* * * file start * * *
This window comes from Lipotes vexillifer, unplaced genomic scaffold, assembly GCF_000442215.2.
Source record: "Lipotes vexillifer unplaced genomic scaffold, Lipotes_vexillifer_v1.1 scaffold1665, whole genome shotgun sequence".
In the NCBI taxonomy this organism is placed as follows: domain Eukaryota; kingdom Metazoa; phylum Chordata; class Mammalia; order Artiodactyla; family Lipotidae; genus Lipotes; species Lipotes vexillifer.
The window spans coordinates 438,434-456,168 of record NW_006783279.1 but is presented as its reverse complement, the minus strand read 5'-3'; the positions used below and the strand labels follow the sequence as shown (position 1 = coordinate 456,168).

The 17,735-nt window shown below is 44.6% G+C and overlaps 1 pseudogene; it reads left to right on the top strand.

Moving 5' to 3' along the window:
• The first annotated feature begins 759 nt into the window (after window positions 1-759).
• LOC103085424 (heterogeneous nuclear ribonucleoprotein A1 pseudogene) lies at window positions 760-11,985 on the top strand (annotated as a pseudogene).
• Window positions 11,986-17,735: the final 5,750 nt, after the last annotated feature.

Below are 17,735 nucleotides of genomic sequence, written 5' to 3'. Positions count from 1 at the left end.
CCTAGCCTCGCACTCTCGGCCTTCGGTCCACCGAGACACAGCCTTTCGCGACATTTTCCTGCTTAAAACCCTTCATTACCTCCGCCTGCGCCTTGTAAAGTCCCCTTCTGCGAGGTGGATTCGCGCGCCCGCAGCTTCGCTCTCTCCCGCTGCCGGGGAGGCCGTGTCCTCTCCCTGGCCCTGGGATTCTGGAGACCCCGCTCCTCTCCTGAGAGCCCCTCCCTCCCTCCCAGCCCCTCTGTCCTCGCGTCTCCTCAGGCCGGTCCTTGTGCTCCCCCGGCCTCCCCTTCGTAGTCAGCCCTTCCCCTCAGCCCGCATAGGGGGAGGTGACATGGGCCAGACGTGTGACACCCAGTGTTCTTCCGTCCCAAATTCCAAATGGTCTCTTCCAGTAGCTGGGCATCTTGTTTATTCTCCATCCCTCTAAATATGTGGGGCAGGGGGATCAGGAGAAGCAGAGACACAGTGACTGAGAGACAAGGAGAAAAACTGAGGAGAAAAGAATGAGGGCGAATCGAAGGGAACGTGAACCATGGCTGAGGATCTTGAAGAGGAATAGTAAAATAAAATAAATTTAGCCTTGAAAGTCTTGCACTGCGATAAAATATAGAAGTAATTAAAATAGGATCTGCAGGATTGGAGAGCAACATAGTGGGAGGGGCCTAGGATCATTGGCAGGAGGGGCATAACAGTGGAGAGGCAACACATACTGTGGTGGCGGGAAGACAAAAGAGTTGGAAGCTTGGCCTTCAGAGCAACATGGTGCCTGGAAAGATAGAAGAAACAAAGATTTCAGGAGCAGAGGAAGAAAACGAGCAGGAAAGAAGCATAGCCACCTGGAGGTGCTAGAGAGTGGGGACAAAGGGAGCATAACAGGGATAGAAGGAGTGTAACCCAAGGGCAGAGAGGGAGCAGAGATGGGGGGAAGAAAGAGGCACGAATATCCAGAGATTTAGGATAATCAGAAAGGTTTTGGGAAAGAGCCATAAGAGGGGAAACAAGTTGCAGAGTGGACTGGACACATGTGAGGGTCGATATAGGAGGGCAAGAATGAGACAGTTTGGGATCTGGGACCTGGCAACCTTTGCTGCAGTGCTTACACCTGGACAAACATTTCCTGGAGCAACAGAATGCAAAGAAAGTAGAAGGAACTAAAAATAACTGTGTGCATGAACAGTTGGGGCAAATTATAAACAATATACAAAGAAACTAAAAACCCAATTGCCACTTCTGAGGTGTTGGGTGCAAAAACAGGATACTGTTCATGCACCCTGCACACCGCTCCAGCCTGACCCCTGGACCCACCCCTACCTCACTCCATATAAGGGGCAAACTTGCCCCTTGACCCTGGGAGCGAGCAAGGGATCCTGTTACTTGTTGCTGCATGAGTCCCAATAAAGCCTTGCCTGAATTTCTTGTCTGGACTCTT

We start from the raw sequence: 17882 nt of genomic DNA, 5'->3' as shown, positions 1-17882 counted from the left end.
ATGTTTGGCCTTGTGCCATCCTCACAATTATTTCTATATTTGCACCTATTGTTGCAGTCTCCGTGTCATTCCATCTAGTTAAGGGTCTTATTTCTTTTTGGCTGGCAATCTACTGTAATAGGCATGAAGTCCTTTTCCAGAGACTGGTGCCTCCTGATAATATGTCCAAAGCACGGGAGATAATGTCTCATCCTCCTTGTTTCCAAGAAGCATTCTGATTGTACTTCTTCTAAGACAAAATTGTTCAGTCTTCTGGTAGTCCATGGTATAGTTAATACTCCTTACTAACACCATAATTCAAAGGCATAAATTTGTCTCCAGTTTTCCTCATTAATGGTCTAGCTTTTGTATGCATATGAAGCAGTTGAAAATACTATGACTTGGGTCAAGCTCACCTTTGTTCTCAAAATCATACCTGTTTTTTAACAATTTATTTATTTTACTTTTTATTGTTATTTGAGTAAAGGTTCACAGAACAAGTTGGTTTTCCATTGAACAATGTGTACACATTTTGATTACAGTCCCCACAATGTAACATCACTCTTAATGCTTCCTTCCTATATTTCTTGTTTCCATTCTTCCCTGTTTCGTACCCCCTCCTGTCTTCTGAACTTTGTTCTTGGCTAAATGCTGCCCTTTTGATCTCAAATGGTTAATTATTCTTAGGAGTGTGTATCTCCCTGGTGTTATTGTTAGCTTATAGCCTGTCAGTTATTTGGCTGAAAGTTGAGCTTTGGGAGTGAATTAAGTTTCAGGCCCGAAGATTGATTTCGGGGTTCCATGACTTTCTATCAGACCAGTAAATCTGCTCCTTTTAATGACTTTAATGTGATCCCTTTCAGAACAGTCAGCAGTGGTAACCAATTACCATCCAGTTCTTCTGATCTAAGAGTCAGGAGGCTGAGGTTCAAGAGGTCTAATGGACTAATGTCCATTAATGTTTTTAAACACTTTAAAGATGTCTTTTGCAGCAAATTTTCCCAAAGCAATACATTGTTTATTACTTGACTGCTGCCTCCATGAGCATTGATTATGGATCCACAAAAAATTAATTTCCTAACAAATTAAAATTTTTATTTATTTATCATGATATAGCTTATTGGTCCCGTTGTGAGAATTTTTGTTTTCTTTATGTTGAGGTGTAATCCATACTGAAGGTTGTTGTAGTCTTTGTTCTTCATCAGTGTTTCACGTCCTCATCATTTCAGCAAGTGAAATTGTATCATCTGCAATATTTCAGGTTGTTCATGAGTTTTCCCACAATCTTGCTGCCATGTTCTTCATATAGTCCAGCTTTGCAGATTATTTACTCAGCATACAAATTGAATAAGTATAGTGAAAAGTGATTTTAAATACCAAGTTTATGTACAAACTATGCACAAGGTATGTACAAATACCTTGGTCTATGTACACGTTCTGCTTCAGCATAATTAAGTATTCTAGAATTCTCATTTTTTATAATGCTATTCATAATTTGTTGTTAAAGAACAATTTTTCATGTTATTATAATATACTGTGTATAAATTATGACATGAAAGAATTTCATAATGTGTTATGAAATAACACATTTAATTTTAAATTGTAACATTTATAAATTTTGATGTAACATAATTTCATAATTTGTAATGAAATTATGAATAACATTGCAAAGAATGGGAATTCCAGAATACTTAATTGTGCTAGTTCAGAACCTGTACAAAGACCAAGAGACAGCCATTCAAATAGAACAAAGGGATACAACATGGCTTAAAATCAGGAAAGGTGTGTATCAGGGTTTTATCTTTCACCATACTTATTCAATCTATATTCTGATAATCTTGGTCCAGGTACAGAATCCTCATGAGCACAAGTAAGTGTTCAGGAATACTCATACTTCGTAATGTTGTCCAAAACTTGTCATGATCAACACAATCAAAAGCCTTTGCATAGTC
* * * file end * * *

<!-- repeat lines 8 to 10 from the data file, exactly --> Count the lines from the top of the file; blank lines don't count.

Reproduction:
• LOC103085424 (heterogeneous nuclear ribonucleoprotein A1 pseudogene) lies at window positions 760-11,985 on the top strand (annotated as a pseudogene).
• Window positions 11,986-17,735: the final 5,750 nt, after the last annotated feature.

Below are 17,735 nucleotides of genomic sequence, written 5' to 3'. Positions count from 1 at the left end.